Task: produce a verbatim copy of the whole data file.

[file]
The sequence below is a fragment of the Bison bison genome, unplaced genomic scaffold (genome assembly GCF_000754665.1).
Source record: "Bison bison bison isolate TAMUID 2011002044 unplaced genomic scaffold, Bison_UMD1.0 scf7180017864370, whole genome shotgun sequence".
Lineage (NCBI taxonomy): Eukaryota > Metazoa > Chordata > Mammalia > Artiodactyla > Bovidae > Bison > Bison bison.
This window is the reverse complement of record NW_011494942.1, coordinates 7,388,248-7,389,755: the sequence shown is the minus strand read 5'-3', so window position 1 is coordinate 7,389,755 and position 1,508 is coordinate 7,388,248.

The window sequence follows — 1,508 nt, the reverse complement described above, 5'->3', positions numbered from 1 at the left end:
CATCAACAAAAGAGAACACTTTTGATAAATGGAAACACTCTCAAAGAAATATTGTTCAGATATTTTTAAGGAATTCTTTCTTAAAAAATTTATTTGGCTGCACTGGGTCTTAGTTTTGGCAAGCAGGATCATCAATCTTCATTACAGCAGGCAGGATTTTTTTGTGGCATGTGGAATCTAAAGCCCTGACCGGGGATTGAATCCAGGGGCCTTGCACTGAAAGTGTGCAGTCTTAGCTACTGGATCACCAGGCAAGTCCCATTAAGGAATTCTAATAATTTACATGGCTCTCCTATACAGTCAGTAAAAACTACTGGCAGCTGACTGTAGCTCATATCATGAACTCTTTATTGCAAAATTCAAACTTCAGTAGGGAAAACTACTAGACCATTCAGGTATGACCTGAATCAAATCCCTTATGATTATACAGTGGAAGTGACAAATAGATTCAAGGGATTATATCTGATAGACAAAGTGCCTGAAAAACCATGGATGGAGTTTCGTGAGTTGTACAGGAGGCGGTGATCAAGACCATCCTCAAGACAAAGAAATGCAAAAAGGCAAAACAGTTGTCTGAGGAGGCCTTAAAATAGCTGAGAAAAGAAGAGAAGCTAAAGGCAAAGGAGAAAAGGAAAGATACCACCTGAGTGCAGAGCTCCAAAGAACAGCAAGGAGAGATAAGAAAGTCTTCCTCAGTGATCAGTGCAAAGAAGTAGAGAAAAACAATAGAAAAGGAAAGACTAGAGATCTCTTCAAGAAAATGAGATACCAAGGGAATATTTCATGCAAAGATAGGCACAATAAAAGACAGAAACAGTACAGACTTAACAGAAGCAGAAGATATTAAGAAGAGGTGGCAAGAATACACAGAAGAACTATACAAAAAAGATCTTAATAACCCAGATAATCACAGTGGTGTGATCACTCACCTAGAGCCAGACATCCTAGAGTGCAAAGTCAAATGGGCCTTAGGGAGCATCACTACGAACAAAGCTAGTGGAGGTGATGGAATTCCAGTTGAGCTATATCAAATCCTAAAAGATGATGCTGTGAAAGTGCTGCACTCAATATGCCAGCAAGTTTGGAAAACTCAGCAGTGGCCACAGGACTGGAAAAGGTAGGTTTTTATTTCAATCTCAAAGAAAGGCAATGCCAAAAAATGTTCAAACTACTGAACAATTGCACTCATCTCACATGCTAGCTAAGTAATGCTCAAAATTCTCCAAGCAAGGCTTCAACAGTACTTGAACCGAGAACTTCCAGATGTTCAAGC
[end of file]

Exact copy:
The sequence below is a fragment of the Bison bison genome, unplaced genomic scaffold (genome assembly GCF_000754665.1).
Source record: "Bison bison bison isolate TAMUID 2011002044 unplaced genomic scaffold, Bison_UMD1.0 scf7180017864370, whole genome shotgun sequence".
Lineage (NCBI taxonomy): Eukaryota > Metazoa > Chordata > Mammalia > Artiodactyla > Bovidae > Bison > Bison bison.
This window is the reverse complement of record NW_011494942.1, coordinates 7,388,248-7,389,755: the sequence shown is the minus strand read 5'-3', so window position 1 is coordinate 7,389,755 and position 1,508 is coordinate 7,388,248.

The window sequence follows — 1,508 nt, the reverse complement described above, 5'->3', positions numbered from 1 at the left end:
CATCAACAAAAGAGAACACTTTTGATAAATGGAAACACTCTCAAAGAAATATTGTTCAGATATTTTTAAGGAATTCTTTCTTAAAAAATTTATTTGGCTGCACTGGGTCTTAGTTTTGGCAAGCAGGATCATCAATCTTCATTACAGCAGGCAGGATTTTTTTGTGGCATGTGGAATCTAAAGCCCTGACCGGGGATTGAATCCAGGGGCCTTGCACTGAAAGTGTGCAGTCTTAGCTACTGGATCACCAGGCAAGTCCCATTAAGGAATTCTAATAATTTACATGGCTCTCCTATACAGTCAGTAAAAACTACTGGCAGCTGACTGTAGCTCATATCATGAACTCTTTATTGCAAAATTCAAACTTCAGTAGGGAAAACTACTAGACCATTCAGGTATGACCTGAATCAAATCCCTTATGATTATACAGTGGAAGTGACAAATAGATTCAAGGGATTATATCTGATAGACAAAGTGCCTGAAAAACCATGGATGGAGTTTCGTGAGTTGTACAGGAGGCGGTGATCAAGACCATCCTCAAGACAAAGAAATGCAAAAAGGCAAAACAGTTGTCTGAGGAGGCCTTAAAATAGCTGAGAAAAGAAGAGAAGCTAAAGGCAAAGGAGAAAAGGAAAGATACCACCTGAGTGCAGAGCTCCAAAGAACAGCAAGGAGAGATAAGAAAGTCTTCCTCAGTGATCAGTGCAAAGAAGTAGAGAAAAACAATAGAAAAGGAAAGACTAGAGATCTCTTCAAGAAAATGAGATACCAAGGGAATATTTCATGCAAAGATAGGCACAATAAAAGACAGAAACAGTACAGACTTAACAGAAGCAGAAGATATTAAGAAGAGGTGGCAAGAATACACAGAAGAACTATACAAAAAAGATCTTAATAACCCAGATAATCACAGTGGTGTGATCACTCACCTAGAGCCAGACATCCTAGAGTGCAAAGTCAAATGGGCCTTAGGGAGCATCACTACGAACAAAGCTAGTGGAGGTGATGGAATTCCAGTTGAGCTATATCAAATCCTAAAAGATGATGCTGTGAAAGTGCTGCACTCAATATGCCAGCAAGTTTGGAAAACTCAGCAGTGGCCACAGGACTGGAAAAGGTAGGTTTTTATTTCAATCTCAAAGAAAGGCAATGCCAAAAAATGTTCAAACTACTGAACAATTGCACTCATCTCACATGCTAGCTAAGTAATGCTCAAAATTCTCCAAGCAAGGCTTCAACAGTACTTGAACCGAGAACTTCCAGATGTTCAAGC